Effects of Turfgrass Thatch on Water Infiltration, Surface Runoff, and Evaporation


The development of a (layer of) thatch in turfgrass causes important changes to near-surface eco-hydrological processes. In this study, we investigated the effects of turfgrass thatch, specifically Kentucky bluegrass (Poa pratensis L.) and red fescue (Festuca rubra L.) on water infiltration, surface runoff, and soil moisture evaporation. The thatches were collected from the field for controlled experiments using packed soil columns under various rainfall conditions. Results indicated that the presence of thatch delayed the onset of infiltration compared with situations without a thatch at the soil surface. Infiltration was delayed for a longer period in thicker red fescue thatch than thinner Kentucky bluegrass thatch. The presence of a thatch reduced runoff by holding more water locally during the rainfall period and allowing a longer period of time for infiltration. Additionally, evaporative water loss was reduced with the presence of thatch than that of bare soil. Our results highlight that the presence of thatch changes the near-surface hydrological processes, which may help improve turf management practices in terms of thatch control and irrigation scheduling.

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Liang, X. , Su, D. , Wang, Z. and Qiao, X. (2017) Effects of Turfgrass Thatch on Water Infiltration, Surface Runoff, and Evaporation. Journal of Water Resource and Protection, 9, 799-810. doi: 10.4236/jwarp.2017.97053.

1. Introduction

Turfgrass thatch is a tightly intermingled layer of dead leaves, stems, and roots that develop between the zone of green vegetation and soil surface [1] . Usually, turfgrass thatch is more porous than non-organic soils with lower bulk density and higher porosity [2] . However, due to the deposition of a large amount of dust, thatch can also become dense and compact. By accumulating plant tissues over time and forming a porous medium at the soil surface, thatch can hold a large amount of rainfall or irrigation water that will eventually seep into the soil or evaporate into the air [3] [4] [5] . Thus, the development of thatch alters the hydrological processes at the soil surface by changing the partitioning of rainfall into infiltration, runoff, and evaporation.

In turf management practices, thatch is usually removed to maintain turf quality [2] . The effects of turfgrass thatch on soil hydrological processes are rarely reported in the literature. Turfgrass thatch is assumed to be comparable to vegetation litters at forest floors and in grasslands due to their similar biological characteristics. Vegetation litters can intercept rainfall and maintain the water input up to their maximum water holding capacity [6] [7] [8] . For instance, the rainfall interception by grassland litters was 5.3 to 6.6 mm annually in Northeastern China [9] . The maximum water holding capacity by litters was 1.7 to 3.5 times of their dry weight, and the saturated water content ranged from 12% to 60% on a volumetric basis [10] [11] [12] [13] . The water holding capacity of litters is a function of litter mass properties and rainfall conditions [6] [14] [15] .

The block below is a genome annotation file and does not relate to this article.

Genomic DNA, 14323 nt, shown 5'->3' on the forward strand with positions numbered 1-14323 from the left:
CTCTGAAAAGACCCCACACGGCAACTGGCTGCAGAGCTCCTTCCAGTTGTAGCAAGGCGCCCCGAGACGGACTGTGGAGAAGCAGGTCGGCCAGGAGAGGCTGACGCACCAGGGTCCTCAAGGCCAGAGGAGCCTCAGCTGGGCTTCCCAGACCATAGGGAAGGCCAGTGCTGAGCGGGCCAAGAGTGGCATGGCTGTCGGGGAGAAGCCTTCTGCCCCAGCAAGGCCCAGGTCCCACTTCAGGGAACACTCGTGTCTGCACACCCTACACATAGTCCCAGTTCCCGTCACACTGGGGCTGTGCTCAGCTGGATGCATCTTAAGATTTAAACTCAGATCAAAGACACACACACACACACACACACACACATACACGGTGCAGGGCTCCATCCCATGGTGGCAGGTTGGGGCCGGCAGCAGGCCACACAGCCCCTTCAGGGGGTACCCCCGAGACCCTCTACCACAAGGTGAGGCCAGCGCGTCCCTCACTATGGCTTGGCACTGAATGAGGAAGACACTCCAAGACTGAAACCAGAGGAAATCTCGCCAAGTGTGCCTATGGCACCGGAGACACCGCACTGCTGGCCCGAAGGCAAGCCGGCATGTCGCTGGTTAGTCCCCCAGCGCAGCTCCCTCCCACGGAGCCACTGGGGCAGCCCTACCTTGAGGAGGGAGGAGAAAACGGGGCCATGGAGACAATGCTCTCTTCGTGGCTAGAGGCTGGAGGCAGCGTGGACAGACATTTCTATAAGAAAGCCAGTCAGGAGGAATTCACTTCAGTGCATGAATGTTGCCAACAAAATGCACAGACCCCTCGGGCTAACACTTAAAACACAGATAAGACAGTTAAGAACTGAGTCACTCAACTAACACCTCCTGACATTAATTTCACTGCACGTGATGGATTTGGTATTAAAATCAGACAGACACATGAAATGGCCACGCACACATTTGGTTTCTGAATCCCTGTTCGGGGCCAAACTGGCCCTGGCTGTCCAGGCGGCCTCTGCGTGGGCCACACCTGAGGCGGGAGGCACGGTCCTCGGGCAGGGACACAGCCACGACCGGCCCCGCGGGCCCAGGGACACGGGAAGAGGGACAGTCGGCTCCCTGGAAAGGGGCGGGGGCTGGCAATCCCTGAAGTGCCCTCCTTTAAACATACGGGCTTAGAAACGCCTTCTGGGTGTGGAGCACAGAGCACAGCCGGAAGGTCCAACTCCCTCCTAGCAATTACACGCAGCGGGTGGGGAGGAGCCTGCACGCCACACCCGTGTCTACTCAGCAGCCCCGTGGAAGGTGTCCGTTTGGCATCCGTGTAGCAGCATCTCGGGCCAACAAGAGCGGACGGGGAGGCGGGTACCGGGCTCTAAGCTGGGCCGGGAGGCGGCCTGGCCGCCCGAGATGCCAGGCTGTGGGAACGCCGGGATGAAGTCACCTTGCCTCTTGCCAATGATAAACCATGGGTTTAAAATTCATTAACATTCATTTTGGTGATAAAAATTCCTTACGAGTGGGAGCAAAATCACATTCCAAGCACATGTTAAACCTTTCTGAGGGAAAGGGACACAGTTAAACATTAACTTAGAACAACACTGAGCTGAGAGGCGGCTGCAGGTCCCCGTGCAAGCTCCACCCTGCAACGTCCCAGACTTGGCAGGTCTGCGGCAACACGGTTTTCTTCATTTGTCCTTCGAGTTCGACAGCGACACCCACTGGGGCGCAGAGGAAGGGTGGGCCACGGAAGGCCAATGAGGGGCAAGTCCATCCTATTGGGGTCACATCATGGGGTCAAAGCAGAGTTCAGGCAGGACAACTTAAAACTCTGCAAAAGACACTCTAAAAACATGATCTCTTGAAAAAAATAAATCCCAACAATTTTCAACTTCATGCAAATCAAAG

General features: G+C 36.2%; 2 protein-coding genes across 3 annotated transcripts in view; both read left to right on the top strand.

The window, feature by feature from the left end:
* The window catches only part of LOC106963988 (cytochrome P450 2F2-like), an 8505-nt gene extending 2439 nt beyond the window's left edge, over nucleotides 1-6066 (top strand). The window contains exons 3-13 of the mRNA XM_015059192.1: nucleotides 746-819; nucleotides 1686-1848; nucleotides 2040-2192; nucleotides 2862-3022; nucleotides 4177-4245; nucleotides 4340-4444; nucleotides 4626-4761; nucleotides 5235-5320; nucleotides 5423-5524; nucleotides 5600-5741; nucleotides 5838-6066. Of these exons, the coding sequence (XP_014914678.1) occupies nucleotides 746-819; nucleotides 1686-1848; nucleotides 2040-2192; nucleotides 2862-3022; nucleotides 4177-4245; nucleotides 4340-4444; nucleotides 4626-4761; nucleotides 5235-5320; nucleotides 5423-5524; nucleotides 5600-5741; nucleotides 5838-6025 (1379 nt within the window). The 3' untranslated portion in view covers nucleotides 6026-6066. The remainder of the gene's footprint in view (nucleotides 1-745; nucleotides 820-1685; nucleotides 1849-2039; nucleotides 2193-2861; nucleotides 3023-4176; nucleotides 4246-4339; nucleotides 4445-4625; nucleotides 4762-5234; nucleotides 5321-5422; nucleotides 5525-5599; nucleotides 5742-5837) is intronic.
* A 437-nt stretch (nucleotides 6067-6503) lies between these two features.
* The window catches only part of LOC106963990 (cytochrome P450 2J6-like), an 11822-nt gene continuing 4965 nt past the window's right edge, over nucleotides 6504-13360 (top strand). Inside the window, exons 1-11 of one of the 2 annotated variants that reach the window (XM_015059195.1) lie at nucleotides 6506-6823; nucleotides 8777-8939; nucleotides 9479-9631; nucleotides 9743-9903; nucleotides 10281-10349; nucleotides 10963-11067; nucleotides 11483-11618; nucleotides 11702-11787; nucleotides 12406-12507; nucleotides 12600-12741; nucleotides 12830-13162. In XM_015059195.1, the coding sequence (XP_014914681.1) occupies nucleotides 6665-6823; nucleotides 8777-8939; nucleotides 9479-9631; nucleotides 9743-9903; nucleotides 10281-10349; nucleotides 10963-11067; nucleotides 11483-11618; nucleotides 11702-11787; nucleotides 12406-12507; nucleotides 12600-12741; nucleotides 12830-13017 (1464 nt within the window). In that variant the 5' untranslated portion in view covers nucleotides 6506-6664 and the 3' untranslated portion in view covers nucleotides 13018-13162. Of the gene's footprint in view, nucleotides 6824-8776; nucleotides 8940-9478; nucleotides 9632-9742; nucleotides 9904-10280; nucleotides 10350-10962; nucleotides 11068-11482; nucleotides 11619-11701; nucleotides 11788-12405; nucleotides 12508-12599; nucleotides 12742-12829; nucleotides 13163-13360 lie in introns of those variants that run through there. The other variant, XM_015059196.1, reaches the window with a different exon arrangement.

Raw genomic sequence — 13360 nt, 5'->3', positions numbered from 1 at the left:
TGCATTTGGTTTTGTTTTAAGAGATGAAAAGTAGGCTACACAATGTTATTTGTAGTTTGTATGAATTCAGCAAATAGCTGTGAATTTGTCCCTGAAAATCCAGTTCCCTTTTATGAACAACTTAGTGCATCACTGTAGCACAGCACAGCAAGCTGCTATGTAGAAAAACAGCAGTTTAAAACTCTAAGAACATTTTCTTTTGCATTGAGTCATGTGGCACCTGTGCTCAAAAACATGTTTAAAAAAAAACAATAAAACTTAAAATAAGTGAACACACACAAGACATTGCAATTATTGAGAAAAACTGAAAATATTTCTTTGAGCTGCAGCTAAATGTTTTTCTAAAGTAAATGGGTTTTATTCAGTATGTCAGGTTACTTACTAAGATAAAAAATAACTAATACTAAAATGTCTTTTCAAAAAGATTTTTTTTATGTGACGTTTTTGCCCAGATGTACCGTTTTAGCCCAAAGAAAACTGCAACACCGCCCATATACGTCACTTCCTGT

A soil surface cover (i.e., vegetation litters, thatch, and mulch) is able to temporarily hold rainfall or irrigation water until it reaches its maximum capacity which is higher than that of soils [2] [6] . The presence of a soil surface cover thus delays the initiation of infiltration and increases infiltration depths by allowing for a longer infiltrating time [5] [16] . The improvement in infiltration could be attributed to the reduced impact of raindrops on the surface soil, improve soil structure by increased porosity and organic matter content, and a relatively rougher microtopography [8] [17] [18] . A soil surface cover of plant tissues also impedes overland flow and reduces the occurrence and quantities of surface runoff [14] [17] [19] . For instance, surface runoff quantities in the forest with higher litter mass and coverage were 50% - 75% lower than the ones with lower litter mass and coverage [6] . In another study, treatments with lower quantities of litters or dead herbage were consistently associated with earlier and more intensive runoff occurrence [14] . As a soil surface cover similar to vegetation litters and mulch, thatch is likely able to improve infiltration and mitigate surface runoff.

Presumably, the presence of a thatch layer has the potential to reduce soil moisture evaporation, which is similar to the effect of mulching. For instance, the cumulative evaporation of soil moisture was lower in mulched soils than bare soils, and the reduction was related to mulch coverage and mass [16] [20] . The presence of soil surface cover controls soil evaporation via two basic mechanisms: reducing radiation flux into and from the soil surface and cutting off the upward capillary flux at the soil-thatch interface [17] [21] .

Soil surface cover (i.e., vegetation litter, thatch, and mulch) generally helps increase water holding capacity of the surface soil, enhance infiltration, and reduce runoff and evaporation [3] [7] [20] . However, thatch is usually considered detrimental to the health of turfgrass and is removed to reduce the chances of diseases and insects. Thus, its impact on hydrological processes at the soil surface has not been well documented. The objectives of the current study were to determine the effects of thatch on infiltration, surface runoff, and evaporative water loss in a series of laboratory experiments.

2. Materials and Methods

2.1. Turfgrasses, Thatches, and Soil